David Telfer, 11th May 2010
Proposals for the latest phase of the European emissions trading scheme (ETS) would mean costs similar to an extra tax on UK oil and gas production.
This emerged in a new study by Professor Alex Kemp and Linda Stephen of Aberdeen University, published today.
The report said there would also be an increase in operating costs, and the net increase in costs overall would be very substantial.
The Phase 3 costs would also result in loss of production from a combination of the acceleration of end of field lives and non-development of marginal fields made uneconomic by the scheme.
The study added that UK output would be replaced by production from other countries.
The key proposals were that, from 2013, all CO allowances for electricity generation had to be bought at auction, and for other CO emissions, such as those relating to mechanical power and gas flaring, 20% of the allowances had to be bought in 2013, increasing to 100% in 2027.
Prof Kemp and Ms Stephen say the oil market was global and so increasingly was the gas market.
They added that when North Sea oil and gas producers were faced with increased costs because of having to buy CO allowances they would be unable to pass them on in higher prices because there were plenty of producers outside the EU which did not have such increased costs.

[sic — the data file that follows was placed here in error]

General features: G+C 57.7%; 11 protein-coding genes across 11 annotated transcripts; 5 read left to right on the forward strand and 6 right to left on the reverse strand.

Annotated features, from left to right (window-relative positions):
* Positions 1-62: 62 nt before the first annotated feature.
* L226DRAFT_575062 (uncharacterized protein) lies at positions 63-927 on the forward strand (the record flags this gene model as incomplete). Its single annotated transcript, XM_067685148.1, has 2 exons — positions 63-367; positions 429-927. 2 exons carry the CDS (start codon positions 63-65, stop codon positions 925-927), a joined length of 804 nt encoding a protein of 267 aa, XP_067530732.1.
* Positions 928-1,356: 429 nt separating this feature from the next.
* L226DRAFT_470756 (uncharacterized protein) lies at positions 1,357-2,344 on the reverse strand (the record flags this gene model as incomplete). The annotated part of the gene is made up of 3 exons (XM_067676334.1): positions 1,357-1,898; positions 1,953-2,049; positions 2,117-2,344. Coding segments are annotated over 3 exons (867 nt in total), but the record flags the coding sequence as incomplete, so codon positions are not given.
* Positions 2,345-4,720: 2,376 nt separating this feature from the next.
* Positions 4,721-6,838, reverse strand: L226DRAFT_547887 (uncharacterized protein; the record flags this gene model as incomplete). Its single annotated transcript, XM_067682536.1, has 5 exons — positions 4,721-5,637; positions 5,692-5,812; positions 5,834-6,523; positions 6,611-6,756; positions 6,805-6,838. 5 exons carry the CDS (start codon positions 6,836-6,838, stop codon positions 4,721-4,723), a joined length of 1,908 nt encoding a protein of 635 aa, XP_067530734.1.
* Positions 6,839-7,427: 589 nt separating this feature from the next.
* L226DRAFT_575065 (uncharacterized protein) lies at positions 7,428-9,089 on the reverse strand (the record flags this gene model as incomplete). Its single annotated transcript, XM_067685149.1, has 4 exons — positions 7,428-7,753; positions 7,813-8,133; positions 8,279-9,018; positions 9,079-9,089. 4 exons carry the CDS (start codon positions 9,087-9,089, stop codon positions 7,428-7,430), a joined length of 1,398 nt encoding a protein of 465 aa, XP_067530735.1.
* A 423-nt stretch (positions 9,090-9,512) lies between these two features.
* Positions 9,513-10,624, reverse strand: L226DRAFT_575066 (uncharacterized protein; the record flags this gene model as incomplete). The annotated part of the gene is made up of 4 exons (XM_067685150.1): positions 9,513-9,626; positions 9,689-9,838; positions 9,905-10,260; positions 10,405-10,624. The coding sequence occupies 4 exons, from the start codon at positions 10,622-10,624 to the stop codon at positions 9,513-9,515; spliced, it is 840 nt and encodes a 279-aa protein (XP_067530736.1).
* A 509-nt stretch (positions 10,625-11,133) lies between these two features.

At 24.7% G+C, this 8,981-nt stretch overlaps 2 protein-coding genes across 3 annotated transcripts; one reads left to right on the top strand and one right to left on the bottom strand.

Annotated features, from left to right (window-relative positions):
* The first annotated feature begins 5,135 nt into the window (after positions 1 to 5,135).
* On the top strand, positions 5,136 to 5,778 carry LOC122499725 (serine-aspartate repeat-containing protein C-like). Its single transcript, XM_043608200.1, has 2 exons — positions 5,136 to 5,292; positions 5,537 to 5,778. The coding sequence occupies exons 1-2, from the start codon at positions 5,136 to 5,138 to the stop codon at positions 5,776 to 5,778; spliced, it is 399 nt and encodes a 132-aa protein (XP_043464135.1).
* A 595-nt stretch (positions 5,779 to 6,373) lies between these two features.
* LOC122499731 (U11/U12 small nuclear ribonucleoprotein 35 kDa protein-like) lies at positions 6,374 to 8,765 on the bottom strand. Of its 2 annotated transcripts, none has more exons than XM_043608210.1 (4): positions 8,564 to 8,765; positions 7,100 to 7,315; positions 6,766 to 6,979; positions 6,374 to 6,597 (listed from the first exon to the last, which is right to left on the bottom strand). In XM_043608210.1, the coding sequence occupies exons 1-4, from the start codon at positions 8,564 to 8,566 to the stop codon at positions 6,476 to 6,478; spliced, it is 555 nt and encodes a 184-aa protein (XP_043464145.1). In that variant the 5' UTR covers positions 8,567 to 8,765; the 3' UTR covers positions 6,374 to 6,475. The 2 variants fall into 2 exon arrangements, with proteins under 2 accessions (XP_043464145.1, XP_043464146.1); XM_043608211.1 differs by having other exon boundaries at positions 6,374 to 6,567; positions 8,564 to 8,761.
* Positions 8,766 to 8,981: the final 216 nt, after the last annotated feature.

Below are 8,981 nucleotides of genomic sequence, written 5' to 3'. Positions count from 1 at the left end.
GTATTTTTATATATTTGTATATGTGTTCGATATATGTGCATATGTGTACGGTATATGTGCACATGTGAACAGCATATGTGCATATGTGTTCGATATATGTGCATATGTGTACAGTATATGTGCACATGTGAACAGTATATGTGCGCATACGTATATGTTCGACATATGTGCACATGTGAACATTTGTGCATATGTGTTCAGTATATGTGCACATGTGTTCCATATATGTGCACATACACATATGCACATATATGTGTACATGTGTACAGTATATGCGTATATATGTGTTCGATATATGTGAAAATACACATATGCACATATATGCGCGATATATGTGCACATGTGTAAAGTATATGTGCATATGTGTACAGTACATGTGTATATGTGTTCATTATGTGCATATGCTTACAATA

David Odling, industry body Oil and Gas UK’s energy policy manager, said: “Oil and Gas UK has for some time been very concerned about the effect of Phase 3 rules on the competitiveness of UK oil and gas projects.
“We welcome Prof Kemp’s research, which estimates that the consequence of Phase 3 will be 260-420million barrels of lost production, never to be recovered.
“Even on achievement of the main political parties’ target to source 15% of our energy from renewables in 2020, we will still rely on oil and gas for 70% of our energy needs at that time.
“If the industry is to maximise production of indigenous oil and gas reserves and help secure energy supplies, the UK Government should recognise the risks posed by Phase 3 and work to restore the competitiveness of UK oil and gas projects with all the tools at its disposal.”
OGUK believes that the government could aid the oil industry by making changes to the fiscal regime to help offset the higher costs incurred through Phase 3.